Sermons

Seekers recognizes that any member of the community may be called upon by God to give us the Word, and thus we have an open pulpit with a different preacher each week. Sermons preached at Seekers, as well as sermons preached by Seekers at other churches or events, are posted here, beginning with the most recent.

Click here for an archive of our sermons.

Feel free to use what is helpful from these sermons. We only ask that when substantial portions are abstracted or used in a written work, please credit Seekers Church and the author, and cite the URL.

“Jewish and Christian Guidance for Democracy” by Pat Conover

August 8, 2021

Dave Lloyd made several important points about the limitations of the lectionary as a way of learning the Bible. The well intentioned lectionary authors give us the passages that they think are good sources for preaching and skip over a lot of stuff that seems to them to be distracting or negative, just the sort of entries that prompt questions, curiosity, and productive arguing with the texts.

I’m going to unpack the story of David’s ascension to become king of a combined twelve tribe coalition of Judah and Israel, plus territory of non-Jewish tribes. The three great kings of somewhat united Judah in the South and Israel in the North, Saul, David, and Solomon, ruled for less than one hundred years about a thousand years before the time of Jesus.

Saul was chosen to be king by Samuel the king-maker priest. Saul was portrayed as initially having the approval of God. Samuel, and Samuel’s imagination of God, turned against Saul because Saul did not follow the directions of Samuel. Without God’s imagined approval, Saul dies in battle against the Philistines.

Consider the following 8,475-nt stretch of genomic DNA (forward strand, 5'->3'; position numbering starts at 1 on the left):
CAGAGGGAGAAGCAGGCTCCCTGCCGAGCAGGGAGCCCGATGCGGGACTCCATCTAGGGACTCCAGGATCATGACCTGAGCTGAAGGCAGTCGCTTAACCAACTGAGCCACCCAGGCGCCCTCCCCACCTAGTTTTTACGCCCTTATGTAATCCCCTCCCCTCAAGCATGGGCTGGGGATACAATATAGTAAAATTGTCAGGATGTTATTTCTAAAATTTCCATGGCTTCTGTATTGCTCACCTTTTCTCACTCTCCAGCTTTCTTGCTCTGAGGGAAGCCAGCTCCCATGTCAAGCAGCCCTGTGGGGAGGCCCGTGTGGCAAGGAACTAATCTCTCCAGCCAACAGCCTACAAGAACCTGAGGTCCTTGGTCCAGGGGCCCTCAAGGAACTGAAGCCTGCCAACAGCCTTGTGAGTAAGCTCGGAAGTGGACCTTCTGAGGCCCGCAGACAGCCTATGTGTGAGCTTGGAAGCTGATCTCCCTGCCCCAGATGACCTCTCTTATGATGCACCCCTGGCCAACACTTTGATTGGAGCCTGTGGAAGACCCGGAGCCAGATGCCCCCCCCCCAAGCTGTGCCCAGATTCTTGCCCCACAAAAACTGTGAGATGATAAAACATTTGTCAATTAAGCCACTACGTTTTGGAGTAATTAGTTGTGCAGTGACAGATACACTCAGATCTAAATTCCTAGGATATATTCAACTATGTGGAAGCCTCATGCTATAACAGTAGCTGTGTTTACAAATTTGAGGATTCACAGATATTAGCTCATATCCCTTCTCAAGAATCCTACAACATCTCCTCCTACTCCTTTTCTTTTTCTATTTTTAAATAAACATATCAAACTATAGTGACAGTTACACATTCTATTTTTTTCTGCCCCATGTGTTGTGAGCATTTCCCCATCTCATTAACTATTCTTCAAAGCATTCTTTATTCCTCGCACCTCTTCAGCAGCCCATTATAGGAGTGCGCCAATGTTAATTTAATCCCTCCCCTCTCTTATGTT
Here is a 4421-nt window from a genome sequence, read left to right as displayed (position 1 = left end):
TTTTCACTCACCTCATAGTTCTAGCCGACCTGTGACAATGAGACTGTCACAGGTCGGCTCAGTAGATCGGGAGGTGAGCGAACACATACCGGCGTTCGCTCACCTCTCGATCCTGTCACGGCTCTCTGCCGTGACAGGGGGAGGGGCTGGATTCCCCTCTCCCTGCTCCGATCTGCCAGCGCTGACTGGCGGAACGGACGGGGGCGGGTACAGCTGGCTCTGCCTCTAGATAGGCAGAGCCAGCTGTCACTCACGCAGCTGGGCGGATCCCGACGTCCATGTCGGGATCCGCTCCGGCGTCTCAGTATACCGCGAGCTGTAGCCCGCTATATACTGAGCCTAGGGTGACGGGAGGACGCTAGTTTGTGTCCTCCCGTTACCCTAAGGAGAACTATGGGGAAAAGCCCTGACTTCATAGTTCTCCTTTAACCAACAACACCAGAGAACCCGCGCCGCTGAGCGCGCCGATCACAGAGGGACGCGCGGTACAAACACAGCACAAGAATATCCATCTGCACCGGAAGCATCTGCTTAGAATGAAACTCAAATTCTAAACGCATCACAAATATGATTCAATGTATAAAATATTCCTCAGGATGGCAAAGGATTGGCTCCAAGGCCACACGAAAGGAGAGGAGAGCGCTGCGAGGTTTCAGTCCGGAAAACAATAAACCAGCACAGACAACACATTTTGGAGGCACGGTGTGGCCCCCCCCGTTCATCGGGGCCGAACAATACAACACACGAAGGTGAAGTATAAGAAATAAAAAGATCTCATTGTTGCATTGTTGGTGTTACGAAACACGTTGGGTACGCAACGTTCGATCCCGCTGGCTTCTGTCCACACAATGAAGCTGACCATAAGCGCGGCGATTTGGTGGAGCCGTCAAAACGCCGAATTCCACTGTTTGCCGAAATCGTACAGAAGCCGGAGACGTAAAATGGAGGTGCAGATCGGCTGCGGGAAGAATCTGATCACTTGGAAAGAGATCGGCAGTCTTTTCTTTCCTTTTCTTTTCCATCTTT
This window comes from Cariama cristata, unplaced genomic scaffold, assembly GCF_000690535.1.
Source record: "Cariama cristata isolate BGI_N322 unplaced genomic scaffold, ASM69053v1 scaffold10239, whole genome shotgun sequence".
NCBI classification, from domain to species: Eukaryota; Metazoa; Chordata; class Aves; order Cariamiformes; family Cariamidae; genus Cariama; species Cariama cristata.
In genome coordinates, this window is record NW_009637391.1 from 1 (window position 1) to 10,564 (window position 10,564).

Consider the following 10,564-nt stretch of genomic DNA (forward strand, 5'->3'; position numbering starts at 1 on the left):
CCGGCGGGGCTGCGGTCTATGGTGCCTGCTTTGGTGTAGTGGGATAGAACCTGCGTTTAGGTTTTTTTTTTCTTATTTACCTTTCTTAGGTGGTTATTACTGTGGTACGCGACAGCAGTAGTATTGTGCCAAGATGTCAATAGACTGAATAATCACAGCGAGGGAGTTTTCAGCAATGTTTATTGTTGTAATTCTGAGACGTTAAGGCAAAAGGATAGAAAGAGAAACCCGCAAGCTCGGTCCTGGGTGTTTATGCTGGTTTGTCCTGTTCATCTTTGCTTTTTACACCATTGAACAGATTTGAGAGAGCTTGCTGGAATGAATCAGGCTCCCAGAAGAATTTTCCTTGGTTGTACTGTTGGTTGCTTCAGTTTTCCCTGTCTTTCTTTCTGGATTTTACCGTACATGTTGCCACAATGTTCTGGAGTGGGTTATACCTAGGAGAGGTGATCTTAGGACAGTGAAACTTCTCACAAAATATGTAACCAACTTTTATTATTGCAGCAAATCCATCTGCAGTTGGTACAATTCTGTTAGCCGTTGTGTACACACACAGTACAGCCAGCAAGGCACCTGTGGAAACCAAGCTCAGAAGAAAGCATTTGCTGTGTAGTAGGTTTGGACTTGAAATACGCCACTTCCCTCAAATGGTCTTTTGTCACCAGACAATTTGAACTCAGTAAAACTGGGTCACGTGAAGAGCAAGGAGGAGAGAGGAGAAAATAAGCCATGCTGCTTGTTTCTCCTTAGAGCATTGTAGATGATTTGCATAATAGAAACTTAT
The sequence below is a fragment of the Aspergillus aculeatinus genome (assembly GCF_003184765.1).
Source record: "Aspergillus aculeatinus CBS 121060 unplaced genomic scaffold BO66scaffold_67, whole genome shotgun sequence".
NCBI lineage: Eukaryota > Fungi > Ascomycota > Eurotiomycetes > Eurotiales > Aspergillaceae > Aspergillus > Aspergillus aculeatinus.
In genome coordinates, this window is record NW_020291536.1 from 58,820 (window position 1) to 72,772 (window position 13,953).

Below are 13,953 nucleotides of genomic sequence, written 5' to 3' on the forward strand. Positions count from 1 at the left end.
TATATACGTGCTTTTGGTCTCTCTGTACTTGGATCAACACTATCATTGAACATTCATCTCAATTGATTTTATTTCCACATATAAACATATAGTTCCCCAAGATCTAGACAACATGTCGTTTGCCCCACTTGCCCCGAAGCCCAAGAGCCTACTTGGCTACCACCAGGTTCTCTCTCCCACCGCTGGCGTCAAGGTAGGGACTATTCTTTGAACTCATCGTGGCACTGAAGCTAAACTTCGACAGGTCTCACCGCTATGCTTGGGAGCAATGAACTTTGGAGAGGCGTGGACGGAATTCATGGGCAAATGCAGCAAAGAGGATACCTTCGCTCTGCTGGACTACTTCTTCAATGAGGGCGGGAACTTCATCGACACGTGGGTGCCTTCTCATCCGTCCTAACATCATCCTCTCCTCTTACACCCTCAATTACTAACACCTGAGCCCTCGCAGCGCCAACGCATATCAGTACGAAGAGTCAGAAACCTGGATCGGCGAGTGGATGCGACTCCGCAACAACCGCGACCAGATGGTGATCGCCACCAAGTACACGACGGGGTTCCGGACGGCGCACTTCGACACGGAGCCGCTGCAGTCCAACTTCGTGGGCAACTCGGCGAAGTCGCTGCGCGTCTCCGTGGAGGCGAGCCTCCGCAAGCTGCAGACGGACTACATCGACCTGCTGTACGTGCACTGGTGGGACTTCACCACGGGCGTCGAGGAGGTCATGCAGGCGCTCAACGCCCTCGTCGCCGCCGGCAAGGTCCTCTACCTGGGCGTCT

As Dave Lloyd has pointed out, to understand a story it is important to understand who is telling the story. Today’s lectionary story is being told by Deuteronomic priests about 400 years after the death of David. They were writing during the rebuilding of Jerusalem and Judah after the return from captivity in Babylon. Samuel the priest is the hero of this priestly told story and is presented as warning the people against having a king, but then giving into the will of the people and selecting Saul as king, mentally unstable Saul from the small tribe of Benjamin.

“Separation Weekend” by Larry Rawlings

August 1, 2021

This morning, Larry invited us to say goodbye to two of the children that have been part of Seekers for several years, as they are moving with their mother to her home country. Both of the boys, as well as their parents, spoke of what Seekers has meant to them, and Larry offered them all ribbons and blessings on behalf of the entire community.

The text of this sermon is not available.

“Communion in the Time of Covid” by Deborah Sokolove

July 25, 2021

As we just heard, in our Gospel reading for today there are two stories about Jesus doing impossible things. I’ll get to the second story, about Jesus walking on water, later. In the first story, Jesus creates a feast for thousands out of a couple of fish and a few pieces of pita, and when everybody had had enough to eat, there were twelve baskets full of leftovers.